[liii]Joost Hiltermann, THE MIDDLE EAST IN CHAOS: OF ORDERS AND BORDERS, ALSHARQ FORUM/ ANALYSIS SERIES 2018. p. 9. http://www.sharqforum.org/2018/05/23/the-middle-east-in-chaos-of-orders-and-borders/
[lvii] Arab Horizons: Fueling Middle East Conflicts – or Dousing the Flames, CARNEGIE ENDOWMENT FOR INTERNATIONAL PEACE, October 23, 2018. https://carnegieendowment.org/2018/10/23/fueling-middle-east-conflicts-or-dousing-flames-pub-77548
[lviii]Perry Cammack, Michelle Dunne, Arab Horizons: Pitfalls and Pathways to Renewal, CARNEGIE ENDOWMENT FOR INTERNATIONAL PEACE, October 24, 2018. https://carnegieendowment.org/2018/10/24/arab-horizons-pitfalls-and-pathways-to-reform-pub-77549
[lx] “The centenary of the Great War attracted little commemoration in the Middle East, (giving way) to more pressing contemporary concerns. Revolutionary turmoil in Egypt, civil war in Syria and Iraq, and enduring violence between Israelis and Palestinians preoccupied the Middle East on the hundredth anniversary of the Great War… And in the Middle East, more than in any other part of the world, the legacies of the Great War continue to be felt down to the present day.” (Eugene Rogan, THE FALL of the OTTOMANS. THE GREAT WAR IN THE MIDDLE EAST, BASIC BOOKS, New York, 2015, p. 406.)
[lxi] Robert Springborg, The role of militaries in the Arab Thermidor, A memo prepared for “The Arab Thermidor: The Resurgence of the Security State” workshop held at the London School of Economics and Political Science Middle East Centre, October 10, 2014. https://pomeps.org/2014/12/12/the-role-of-militaries-in-the-arab-thermidor/
[lxiii] M. E. McMillan, op. cit., p. 57.
[lxiv] David D. Kirkpatrick, op. cit., pp. 58, 244.
[lxv]Ibid., p. 19.
[lxvi]MICAH ZENKO, The Pentagon Loves Saudi Arabia, in Sickness and in Health. America’s unbreakable relationship with Riyadh is fueled less by the White House than the military, FOREIGN POLICY, OCTOBER 24, 2018.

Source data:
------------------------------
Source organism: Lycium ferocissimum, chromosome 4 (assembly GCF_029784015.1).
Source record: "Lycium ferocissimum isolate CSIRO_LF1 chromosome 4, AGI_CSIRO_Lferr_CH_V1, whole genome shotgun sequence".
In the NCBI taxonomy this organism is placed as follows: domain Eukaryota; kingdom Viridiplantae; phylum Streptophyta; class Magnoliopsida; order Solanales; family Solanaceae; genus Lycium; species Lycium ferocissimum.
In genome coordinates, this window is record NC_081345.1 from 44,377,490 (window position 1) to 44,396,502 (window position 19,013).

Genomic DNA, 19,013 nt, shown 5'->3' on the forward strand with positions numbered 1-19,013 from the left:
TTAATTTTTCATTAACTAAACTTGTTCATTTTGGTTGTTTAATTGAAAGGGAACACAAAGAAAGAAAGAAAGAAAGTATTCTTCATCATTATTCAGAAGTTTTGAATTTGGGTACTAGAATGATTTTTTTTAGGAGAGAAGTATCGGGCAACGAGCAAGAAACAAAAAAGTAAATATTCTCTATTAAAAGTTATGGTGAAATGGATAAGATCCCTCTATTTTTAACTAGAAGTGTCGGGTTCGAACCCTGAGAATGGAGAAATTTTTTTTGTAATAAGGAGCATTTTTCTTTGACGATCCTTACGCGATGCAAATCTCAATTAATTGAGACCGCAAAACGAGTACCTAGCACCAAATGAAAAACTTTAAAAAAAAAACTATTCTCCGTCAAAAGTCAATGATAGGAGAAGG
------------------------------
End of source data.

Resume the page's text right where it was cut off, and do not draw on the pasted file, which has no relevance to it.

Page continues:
[lxvii]OMAR ASHOUR, What Good Is an Arab Military Alliance?, PROJECT SYNDICATE, Apr 13, 2015.
[lxviii]Zeinab Abul-Magd, Militarizing the Nation: The Army, Business, and Revolution in Egypt, New York, Columbia University Press, 2017, pp. 1-2.
[lxix]Daniel Brumberg, Five years after Sisi’s coup: Soul searching, resistance and division, TheNewArab, 17 Sep. 2018.
[lxx]MAGED MANDOUR, State violence and the illusions of modernity in Egypt, openDemocracy, 15 October 2018.
[lxxi]Algeria Sacks Ground Forces Chief in Army Overhaul, Naharnet, 19 September 2018.
[lxxii]Steven A. Cook, Ruling but Not Governing: The Military and Political Development in Egypt, Algeria, and Turkey, Baltimore, Johns Hopkins University Press, 2007.
[lxxiii]DALIA GHANEM-YAZBECK, Limiting Change Through Change: The Key to the Algerian Regime’s Longevity, The Carnegie Middle East Center in Beirut, May 08, 2018. https://carnegie-mec.org/2018/05/08/limiting-change-through-change-key-to-algerian-regime-s-longevity-pub-76237
Dalia Ghanem-Yazbeck, The Devoted Guardians of Algeria’s Power, Carnegie Middle East Center, April 16, 2014, http://carnegieendowment.org/sada/55359
[lxxiv]Eleonora Ardemagni, Armies ergo Nations: Projection and Conscription in the Arab Gulf States, 07 December 2017.
[lxxv]Karen Elliot House, On Saudi Arabia. Its People, Past, Religion, Fault Lines – and Future, New York, Vintage Books, 2012, p. 231.
[lxxvi]Alexander Griffing, Why Saudi Arabia and ‘Little Sparta’ Still Can’t Defeat Iran in Yemen, HAARETZ, Jul 22, 2018.